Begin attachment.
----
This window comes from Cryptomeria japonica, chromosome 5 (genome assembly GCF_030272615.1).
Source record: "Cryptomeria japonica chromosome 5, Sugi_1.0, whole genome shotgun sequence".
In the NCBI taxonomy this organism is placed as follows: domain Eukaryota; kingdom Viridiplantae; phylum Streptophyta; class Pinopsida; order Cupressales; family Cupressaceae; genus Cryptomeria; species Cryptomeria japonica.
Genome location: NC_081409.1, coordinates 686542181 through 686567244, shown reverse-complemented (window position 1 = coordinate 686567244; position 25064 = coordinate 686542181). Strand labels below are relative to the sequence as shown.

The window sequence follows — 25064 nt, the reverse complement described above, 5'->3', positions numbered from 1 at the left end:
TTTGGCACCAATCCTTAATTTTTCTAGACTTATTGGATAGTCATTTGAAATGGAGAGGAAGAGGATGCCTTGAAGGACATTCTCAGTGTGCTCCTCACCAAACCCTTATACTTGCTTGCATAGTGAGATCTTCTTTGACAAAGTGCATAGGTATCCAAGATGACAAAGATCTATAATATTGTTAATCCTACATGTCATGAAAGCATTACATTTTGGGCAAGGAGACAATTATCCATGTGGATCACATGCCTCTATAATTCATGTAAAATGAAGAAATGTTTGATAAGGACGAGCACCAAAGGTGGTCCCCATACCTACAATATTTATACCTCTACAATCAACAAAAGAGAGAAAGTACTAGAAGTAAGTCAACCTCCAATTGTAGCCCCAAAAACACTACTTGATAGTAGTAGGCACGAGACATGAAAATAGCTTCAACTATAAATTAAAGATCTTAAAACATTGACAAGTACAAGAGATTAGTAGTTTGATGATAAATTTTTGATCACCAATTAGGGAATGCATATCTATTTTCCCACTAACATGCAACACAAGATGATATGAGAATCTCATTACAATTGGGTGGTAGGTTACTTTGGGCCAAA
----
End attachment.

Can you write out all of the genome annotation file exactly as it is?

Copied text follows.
This window comes from Cryptomeria japonica, chromosome 5 (genome assembly GCF_030272615.1).
Source record: "Cryptomeria japonica chromosome 5, Sugi_1.0, whole genome shotgun sequence".
In the NCBI taxonomy this organism is placed as follows: domain Eukaryota; kingdom Viridiplantae; phylum Streptophyta; class Pinopsida; order Cupressales; family Cupressaceae; genus Cryptomeria; species Cryptomeria japonica.
Genome location: NC_081409.1, coordinates 686542181 through 686567244, shown reverse-complemented (window position 1 = coordinate 686567244; position 25064 = coordinate 686542181). Strand labels below are relative to the sequence as shown.

The window sequence follows — 25064 nt, the reverse complement described above, 5'->3', positions numbered from 1 at the left end:
TTTGGCACCAATCCTTAATTTTTCTAGACTTATTGGATAGTCATTTGAAATGGAGAGGAAGAGGATGCCTTGAAGGACATTCTCAGTGTGCTCCTCACCAAACCCTTATACTTGCTTGCATAGTGAGATCTTCTTTGACAAAGTGCATAGGTATCCAAGATGACAAAGATCTATAATATTGTTAATCCTACATGTCATGAAAGCATTACATTTTGGGCAAGGAGACAATTATCCATGTGGATCACATGCCTCTATAATTCATGTAAAATGAAGAAATGTTTGATAAGGACGAGCACCAAAGGTGGTCCCCATACCTACAATATTTATACCTCTACAATCAACAAAAGAGAGAAAGTACTAGAAGTAAGTCAACCTCCAATTGTAGCCCCAAAAACACTACTTGATAGTAGTAGGCACGAGACATGAAAATAGCTTCAACTATAAATTAAAGATCTTAAAACATTGACAAGTACAAGAGATTAGTAGTTTGATGATAAATTTTTGATCACCAATTAGGGAATGCATATCTATTTTCCCACTAACATGCAACACAAGATGATATGAGAATCTCATTACAATTGGGTGGTAGGTTACTTTGGGCCAAA